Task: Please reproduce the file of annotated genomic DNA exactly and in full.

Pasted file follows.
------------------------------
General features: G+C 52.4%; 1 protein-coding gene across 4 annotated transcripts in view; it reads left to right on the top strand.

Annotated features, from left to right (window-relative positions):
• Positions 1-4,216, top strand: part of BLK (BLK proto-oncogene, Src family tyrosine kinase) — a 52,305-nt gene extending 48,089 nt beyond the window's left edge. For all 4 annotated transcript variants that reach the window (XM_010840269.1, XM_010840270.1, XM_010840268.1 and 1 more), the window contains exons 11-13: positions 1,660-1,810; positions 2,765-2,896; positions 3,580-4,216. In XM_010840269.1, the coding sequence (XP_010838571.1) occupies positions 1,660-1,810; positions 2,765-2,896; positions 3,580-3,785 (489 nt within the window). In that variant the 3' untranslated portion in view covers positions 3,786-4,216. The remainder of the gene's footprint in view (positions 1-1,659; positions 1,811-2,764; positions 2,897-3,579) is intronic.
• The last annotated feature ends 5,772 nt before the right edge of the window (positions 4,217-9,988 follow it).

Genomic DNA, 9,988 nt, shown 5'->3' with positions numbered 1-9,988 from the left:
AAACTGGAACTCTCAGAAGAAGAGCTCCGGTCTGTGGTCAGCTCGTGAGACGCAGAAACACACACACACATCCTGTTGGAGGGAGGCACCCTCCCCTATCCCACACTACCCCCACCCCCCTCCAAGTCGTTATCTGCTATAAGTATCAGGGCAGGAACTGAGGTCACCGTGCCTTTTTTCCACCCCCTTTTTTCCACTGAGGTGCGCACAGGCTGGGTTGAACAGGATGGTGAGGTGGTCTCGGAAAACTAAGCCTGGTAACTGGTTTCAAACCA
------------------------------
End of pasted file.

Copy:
General features: G+C 52.4%; 1 protein-coding gene across 4 annotated transcripts in view; it reads left to right on the top strand.

Annotated features, from left to right (window-relative positions):
• Positions 1-4,216, top strand: part of BLK (BLK proto-oncogene, Src family tyrosine kinase) — a 52,305-nt gene extending 48,089 nt beyond the window's left edge. For all 4 annotated transcript variants that reach the window (XM_010840269.1, XM_010840270.1, XM_010840268.1 and 1 more), the window contains exons 11-13: positions 1,660-1,810; positions 2,765-2,896; positions 3,580-4,216. In XM_010840269.1, the coding sequence (XP_010838571.1) occupies positions 1,660-1,810; positions 2,765-2,896; positions 3,580-3,785 (489 nt within the window). In that variant the 3' untranslated portion in view covers positions 3,786-4,216. The remainder of the gene's footprint in view (positions 1-1,659; positions 1,811-2,764; positions 2,897-3,579) is intronic.
• The last annotated feature ends 5,772 nt before the right edge of the window (positions 4,217-9,988 follow it).

Genomic DNA, 9,988 nt, shown 5'->3' with positions numbered 1-9,988 from the left:
AAACTGGAACTCTCAGAAGAAGAGCTCCGGTCTGTGGTCAGCTCGTGAGACGCAGAAACACACACACACATCCTGTTGGAGGGAGGCACCCTCCCCTATCCCACACTACCCCCACCCCCCTCCAAGTCGTTATCTGCTATAAGTATCAGGGCAGGAACTGAGGTCACCGTGCCTTTTTTCCACCCCCTTTTTTCCACTGAGGTGCGCACAGGCTGGGTTGAACAGGATGGTGAGGTGGTCTCGGAAAACTAAGCCTGGTAACTGGTTTCAAACCA